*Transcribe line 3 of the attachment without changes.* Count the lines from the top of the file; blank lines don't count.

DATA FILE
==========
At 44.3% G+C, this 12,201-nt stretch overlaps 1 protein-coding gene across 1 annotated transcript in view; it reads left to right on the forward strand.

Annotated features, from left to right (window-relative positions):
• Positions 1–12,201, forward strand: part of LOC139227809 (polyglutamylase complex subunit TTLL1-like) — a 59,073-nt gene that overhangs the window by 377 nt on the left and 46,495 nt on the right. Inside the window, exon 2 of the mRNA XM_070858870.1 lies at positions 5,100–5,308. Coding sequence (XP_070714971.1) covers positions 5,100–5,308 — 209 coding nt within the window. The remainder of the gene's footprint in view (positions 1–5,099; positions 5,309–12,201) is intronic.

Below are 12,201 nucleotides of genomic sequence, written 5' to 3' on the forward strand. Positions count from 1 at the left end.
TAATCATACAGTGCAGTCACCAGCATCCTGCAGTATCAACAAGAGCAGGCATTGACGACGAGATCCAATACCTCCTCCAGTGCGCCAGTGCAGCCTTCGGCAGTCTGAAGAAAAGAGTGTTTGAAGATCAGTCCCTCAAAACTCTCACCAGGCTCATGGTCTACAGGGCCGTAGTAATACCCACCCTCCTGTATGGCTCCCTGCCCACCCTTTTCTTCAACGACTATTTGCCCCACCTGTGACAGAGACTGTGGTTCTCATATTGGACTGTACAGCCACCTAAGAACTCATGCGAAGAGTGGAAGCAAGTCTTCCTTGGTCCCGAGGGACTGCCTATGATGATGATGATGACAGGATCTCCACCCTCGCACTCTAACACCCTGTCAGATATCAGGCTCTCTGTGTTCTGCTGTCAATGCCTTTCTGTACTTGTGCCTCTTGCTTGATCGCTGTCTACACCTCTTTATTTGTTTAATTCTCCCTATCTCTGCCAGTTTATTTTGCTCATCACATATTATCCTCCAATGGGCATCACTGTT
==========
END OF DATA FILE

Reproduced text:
• Positions 1–12,201, forward strand: part of LOC139227809 (polyglutamylase complex subunit TTLL1-like) — a 59,073-nt gene that overhangs the window by 377 nt on the left and 46,495 nt on the right. Inside the window, exon 2 of the mRNA XM_070858870.1 lies at positions 5,100–5,308. Coding sequence (XP_070714971.1) covers positions 5,100–5,308 — 209 coding nt within the window. The remainder of the gene's footprint in view (positions 1–5,099; positions 5,309–12,201) is intronic.